We like to pretend the most responsible car wash is no car wash at all, but that’s because we’re lazy sods. In truth, keeping your car clean of grime and salt can help prolong its life, which keeps you out of the car-consumption game. So what’s the greenest way to wash the car?
The most water-friendly way to wash the car might surprise you. Doing it at home might be cheaper and handier, but it’s nearly always better to go to the commercial car wash. By mixing air and water half and half, car wash businesses use 60 percent less water in the entire process than you use just rinsing off your car!
U.S. commercial car washes are also required to send their used water off for treatment, or to take other measures that lessen the impact of their discharge. Some of them even reuse their water.
Home washes, on the other hand, waste approximately 116 gallons of water, which usually drains directly to storm sewers, eventually emptying into streams, lakes, rivers, or bays, adversely affecting our fish friends and their habitat.
A survey by the International Carwash Association found that a little under half of Americans prefer to suds up in the driveway, though. So if you do decide to keep washing the car at home, here are a few tips.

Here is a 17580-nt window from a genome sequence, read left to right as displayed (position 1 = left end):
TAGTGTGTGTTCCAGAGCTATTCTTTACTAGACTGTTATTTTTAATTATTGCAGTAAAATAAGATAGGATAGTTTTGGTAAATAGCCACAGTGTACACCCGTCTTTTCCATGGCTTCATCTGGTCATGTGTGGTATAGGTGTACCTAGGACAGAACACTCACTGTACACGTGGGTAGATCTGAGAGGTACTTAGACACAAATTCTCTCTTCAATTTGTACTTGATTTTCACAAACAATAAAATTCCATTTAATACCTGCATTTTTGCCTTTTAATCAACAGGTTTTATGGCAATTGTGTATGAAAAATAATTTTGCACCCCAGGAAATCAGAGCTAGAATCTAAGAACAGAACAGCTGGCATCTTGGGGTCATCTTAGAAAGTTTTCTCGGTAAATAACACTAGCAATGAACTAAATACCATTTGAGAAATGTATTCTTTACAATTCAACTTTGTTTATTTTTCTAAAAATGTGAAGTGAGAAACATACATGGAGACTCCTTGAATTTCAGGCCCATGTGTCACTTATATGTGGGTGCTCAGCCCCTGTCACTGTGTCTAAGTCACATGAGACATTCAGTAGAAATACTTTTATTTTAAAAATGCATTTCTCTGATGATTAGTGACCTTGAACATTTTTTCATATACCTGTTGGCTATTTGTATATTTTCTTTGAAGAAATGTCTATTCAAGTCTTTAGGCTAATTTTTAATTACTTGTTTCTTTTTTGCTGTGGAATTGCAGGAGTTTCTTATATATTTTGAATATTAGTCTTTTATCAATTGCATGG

- Try not to do it very often.
- If you can, park the car on your lawn, which acts as a natural filter for the soaps, dirt, oil, and other gunk that would otherwise run straight into storm drains. (Of course, you might not want that stuff on your lawn, either; see first tip.)
- Use less water by buying a nozzle that controls the flow from your hose or by using a bucketthis will help you keep an eye on how much you’re using.
- Collect rain water or lightly used water (like the soapy stuff in your dishwashing bin) from your house and wash with that.
- Try an eco-friendly soap like Dr. Bronner’s, or no soap at all. The detergents in regular car cleaners hurt fish, and even those labeled biodegradable and low-phosphate can make our fish friends unhappy.
Excerpted from "Wake Up and Smell the Planet" (Skipstone, 2007), by Grist.org.